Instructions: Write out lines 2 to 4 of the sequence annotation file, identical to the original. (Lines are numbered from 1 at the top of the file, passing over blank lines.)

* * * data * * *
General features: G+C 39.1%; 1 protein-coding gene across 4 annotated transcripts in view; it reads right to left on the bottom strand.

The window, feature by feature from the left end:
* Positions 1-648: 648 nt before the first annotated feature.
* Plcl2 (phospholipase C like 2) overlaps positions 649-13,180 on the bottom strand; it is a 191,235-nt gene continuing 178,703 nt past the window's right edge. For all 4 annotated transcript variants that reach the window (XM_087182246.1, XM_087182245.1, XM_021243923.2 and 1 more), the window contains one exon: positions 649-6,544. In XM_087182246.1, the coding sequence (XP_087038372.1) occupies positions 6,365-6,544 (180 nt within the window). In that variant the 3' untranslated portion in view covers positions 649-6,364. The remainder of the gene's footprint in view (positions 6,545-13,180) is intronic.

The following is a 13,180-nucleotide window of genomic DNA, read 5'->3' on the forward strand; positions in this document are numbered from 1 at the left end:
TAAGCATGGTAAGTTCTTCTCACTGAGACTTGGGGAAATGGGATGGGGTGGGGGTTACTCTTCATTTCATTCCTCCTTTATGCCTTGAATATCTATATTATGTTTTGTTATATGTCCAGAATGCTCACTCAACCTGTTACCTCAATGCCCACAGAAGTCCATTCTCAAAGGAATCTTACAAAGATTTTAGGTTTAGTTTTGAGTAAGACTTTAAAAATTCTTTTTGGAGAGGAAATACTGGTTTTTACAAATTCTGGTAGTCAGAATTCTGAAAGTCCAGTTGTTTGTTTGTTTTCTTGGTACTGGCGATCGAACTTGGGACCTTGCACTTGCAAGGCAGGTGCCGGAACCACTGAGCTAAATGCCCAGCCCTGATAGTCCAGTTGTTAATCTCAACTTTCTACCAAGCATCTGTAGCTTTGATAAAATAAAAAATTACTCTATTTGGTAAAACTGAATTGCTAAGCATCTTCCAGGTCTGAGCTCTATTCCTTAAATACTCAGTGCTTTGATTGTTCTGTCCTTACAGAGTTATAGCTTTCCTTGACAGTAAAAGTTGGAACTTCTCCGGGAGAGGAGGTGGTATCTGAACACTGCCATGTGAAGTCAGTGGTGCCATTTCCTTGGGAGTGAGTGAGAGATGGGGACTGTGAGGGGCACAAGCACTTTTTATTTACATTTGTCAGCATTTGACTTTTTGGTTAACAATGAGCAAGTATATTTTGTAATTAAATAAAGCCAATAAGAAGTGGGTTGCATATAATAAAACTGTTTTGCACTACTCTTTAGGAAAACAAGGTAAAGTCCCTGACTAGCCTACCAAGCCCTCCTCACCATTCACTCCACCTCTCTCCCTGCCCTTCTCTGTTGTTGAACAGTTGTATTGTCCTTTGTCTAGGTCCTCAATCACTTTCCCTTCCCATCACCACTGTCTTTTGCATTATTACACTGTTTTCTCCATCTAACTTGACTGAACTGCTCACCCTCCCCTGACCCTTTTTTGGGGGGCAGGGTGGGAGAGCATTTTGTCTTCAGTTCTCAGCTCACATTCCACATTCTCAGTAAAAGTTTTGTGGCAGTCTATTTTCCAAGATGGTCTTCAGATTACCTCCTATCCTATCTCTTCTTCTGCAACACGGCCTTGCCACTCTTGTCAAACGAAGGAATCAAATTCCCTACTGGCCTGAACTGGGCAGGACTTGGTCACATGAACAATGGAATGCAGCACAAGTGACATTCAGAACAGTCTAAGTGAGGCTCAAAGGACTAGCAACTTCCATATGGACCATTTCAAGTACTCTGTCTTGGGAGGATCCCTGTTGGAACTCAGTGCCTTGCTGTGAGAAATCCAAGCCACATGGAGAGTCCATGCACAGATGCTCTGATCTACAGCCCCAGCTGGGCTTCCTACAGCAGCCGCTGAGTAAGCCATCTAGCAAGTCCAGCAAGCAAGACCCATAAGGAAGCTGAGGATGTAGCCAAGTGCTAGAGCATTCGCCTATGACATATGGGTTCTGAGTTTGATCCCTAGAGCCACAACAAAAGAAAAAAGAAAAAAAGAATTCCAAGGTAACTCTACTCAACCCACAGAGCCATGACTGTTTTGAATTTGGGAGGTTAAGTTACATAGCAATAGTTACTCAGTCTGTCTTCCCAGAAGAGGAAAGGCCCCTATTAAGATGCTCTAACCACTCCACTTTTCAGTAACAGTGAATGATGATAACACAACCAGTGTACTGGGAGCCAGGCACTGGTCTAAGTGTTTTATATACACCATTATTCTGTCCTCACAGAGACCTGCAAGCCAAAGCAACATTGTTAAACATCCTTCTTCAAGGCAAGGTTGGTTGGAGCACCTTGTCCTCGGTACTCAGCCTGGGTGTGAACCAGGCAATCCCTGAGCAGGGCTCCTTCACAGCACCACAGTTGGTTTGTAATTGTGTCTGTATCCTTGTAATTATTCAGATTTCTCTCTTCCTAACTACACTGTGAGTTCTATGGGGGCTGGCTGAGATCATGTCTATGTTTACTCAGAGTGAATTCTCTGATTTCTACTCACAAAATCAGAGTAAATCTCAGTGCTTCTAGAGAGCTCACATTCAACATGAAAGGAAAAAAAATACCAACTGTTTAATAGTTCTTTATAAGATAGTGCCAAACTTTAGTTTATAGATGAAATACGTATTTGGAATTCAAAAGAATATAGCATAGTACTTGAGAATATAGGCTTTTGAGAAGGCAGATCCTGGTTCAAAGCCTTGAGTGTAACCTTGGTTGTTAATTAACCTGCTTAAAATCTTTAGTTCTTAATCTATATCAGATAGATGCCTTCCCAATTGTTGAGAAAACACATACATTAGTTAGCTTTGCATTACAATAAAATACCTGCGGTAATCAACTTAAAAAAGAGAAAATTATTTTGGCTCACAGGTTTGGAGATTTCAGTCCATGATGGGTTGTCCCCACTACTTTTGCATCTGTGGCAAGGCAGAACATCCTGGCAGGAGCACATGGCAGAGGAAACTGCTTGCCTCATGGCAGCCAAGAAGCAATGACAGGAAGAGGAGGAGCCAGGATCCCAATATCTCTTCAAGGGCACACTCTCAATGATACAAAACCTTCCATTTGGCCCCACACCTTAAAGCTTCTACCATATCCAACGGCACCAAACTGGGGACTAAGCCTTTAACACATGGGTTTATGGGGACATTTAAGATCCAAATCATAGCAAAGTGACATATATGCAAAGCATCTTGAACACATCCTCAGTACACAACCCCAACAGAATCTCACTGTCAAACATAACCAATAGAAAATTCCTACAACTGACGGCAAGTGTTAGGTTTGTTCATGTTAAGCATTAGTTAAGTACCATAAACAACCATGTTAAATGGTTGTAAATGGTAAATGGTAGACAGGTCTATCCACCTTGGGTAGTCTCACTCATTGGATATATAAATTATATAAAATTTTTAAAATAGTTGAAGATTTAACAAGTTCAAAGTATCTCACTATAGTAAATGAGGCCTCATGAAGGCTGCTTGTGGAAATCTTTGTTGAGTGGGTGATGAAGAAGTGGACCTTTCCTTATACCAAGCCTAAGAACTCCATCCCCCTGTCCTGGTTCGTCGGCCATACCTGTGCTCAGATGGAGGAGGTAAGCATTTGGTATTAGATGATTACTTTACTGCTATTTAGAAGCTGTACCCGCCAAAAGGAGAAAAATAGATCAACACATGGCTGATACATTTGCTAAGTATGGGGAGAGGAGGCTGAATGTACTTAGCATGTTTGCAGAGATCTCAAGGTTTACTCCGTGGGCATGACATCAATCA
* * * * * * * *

The window, feature by feature from the left end:
* Positions 1-648: 648 nt before the first annotated feature.
* Plcl2 (phospholipase C like 2) overlaps positions 649-13,180 on the bottom strand; it is a 191,235-nt gene continuing 178,703 nt past the window's right edge. For all 4 annotated transcript variants that reach the window (XM_087182246.1, XM_087182245.1, XM_021243923.2 and 1 more), the window contains one exon: positions 649-6,544. In XM_087182246.1, the coding sequence (XP_087038372.1) occupies positions 6,365-6,544 (180 nt within the window). In that variant the 3' untranslated portion in view covers positions 649-6,364. The remainder of the gene's footprint in view (positions 6,545-13,180) is intronic.